THE LITTLE PEOPLE
Thank You, God, for loving me no matter what!
Read Matthew 18:1–9
The Greatest in the Kingdom of Heaven
18 At that time the disciples came to Jesus and asked, “Who, then, is the greatest in the kingdom of heaven?”
2 He called a little child to him, and placed the child among them. 3 And he said: “Truly I tell you, unless you change and become like little children, you will never enter the kingdom of heaven. 4 Therefore, whoever takes the lowly position of this child is the greatest in the kingdom of heaven. 5 And whoever welcomes one such child in my name welcomes me.
Causing to Stumble
6 “If anyone causes one of these little ones—those who believe in me—to stumble, it would be better for them to have a large millstone hung around their neck and to be drowned in the depths of the sea. 7 Woe to the world because of the things that cause people to stumble! Such things must come, but woe to the person through whom they come! 8 If your hand or your foot causes you to stumble, cut it off and throw it away. It is better for you to enter life maimed or crippled than to have two hands or two feet and be thrown into eternal fire. 9 And if your eye causes you to stumble, gouge it out and throw it away. It is better for you to enter life with one eye than to have two eyes and be thrown into the fire of hell.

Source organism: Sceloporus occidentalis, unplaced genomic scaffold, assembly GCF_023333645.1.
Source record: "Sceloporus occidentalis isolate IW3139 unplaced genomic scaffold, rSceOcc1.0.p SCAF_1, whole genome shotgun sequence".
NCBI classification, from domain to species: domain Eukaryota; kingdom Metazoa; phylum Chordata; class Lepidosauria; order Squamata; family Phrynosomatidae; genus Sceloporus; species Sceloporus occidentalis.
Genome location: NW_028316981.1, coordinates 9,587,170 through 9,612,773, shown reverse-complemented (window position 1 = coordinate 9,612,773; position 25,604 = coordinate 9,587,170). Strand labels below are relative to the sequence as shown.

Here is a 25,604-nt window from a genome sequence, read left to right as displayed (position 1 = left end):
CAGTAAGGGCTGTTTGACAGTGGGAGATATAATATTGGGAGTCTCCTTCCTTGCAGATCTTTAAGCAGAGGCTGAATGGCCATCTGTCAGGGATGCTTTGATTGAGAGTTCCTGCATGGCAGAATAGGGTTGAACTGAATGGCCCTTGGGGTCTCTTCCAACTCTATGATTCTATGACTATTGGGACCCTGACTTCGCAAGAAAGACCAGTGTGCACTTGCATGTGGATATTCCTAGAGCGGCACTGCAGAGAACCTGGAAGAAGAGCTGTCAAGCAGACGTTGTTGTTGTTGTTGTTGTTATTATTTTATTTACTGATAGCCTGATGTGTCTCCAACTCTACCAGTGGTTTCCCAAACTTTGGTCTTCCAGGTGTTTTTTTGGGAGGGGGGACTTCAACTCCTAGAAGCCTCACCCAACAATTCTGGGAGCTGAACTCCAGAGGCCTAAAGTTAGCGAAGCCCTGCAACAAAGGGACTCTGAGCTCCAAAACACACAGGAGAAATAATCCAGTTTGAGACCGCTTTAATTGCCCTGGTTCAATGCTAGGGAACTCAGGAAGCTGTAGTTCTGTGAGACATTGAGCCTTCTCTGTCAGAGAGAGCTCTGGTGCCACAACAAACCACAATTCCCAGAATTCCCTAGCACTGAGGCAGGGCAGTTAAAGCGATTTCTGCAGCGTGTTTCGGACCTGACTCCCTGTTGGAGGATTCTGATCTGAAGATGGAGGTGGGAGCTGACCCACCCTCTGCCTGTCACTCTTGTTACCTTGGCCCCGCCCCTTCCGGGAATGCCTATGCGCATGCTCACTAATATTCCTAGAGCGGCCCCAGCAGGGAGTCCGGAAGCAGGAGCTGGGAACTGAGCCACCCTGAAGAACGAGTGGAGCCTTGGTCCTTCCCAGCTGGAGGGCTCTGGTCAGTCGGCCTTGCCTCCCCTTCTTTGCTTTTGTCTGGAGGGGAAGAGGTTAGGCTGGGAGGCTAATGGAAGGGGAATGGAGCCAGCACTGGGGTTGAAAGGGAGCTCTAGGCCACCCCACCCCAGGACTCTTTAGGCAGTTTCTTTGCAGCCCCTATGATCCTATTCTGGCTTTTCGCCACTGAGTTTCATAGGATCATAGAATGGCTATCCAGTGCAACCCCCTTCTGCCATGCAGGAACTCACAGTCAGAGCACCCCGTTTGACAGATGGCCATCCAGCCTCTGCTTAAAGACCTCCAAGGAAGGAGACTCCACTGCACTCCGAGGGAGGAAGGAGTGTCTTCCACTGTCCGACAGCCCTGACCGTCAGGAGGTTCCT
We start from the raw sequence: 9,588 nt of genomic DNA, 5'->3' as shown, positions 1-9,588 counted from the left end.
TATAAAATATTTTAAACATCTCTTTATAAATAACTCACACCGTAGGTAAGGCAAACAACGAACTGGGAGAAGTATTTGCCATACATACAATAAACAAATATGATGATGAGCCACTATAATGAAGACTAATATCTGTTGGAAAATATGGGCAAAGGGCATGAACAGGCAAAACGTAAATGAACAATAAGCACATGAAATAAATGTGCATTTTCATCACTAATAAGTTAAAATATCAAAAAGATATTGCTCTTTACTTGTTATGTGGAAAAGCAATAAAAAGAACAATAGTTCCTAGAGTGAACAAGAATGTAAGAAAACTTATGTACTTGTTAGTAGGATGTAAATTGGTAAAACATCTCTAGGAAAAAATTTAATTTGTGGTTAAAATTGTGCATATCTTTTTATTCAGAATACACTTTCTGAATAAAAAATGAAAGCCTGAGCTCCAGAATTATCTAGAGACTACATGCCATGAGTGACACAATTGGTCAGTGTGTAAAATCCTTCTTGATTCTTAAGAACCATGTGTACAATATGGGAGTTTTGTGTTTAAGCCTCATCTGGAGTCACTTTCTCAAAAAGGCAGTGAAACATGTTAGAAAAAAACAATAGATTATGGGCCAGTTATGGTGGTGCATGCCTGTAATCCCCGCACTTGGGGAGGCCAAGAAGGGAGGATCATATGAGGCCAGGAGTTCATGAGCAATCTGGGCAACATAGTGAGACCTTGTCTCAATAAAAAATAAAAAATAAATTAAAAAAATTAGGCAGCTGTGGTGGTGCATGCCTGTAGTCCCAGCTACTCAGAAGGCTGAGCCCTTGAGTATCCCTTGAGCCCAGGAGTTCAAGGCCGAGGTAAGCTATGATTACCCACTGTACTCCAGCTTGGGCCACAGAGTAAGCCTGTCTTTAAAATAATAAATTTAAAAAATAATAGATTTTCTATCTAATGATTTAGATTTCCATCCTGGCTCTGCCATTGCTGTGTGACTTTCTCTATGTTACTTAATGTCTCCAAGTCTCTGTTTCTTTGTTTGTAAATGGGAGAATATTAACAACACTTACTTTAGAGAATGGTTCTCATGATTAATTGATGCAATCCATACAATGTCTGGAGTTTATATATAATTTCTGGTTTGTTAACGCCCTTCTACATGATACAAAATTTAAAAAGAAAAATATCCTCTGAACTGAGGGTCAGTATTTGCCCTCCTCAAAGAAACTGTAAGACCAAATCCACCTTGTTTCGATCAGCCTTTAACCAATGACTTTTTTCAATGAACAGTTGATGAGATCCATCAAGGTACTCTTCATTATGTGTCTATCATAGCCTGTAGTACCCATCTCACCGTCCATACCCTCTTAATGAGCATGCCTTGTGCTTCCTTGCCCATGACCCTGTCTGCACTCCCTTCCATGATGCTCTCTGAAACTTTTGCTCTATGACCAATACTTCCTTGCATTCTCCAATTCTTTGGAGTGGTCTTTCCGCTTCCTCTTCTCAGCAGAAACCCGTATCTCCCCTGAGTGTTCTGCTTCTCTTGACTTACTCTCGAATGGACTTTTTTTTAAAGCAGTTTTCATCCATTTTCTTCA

New International Version (NIV)
Holy Bible, New International Version®, NIV® Copyright ©1973, 1978, 1984, 2011 by Biblica, Inc.® Used by permission. All rights reserved worldwide.
ReflectThink about an instance when someone blessed you with undeserved, unconditional love. How did this make you feel?
The disciples’ question (1) reveals their preoccupation with the pecking order in God’s kingdom. Jesus focuses on a far more fundamental question—how they are to enter the kingdom (3).
In Bible times, children occupied the bottom rung in the ladder of significance. They enjoyed no rights and laid no claim to greatness of any kind. To “change and become like little children” (3) involves a simple, childlike acceptance of God’s grace, despite our inability to earn or merit it. The more we understand God’s undeserved love for us, the more we can cultivate the grace of humility that Jesus so highly prizes (4).
The “little ones—those who believe in me” (6) isn’t a reference just to children, but encompasses all who exercise this childlike faith. Each of these “kids” in his kingdom are infinitely precious to Jesus (5). See how jealously he defends his children: “Woe to the world because of the things that cause people to stumble!” says Jesus (7). But often the fault lies with us (8,9); what “stumbling blocks” do we allow in our lives that get in the way of childlike devotion to Jesus?
Do you come to God with plans and logic, or do you come to him openly trusting in what he can do? How can you become more like his child today?
Abba, Father, help me to receive the outpouring of Your love, with childlike wonder, delight and a heart full of thankfulness.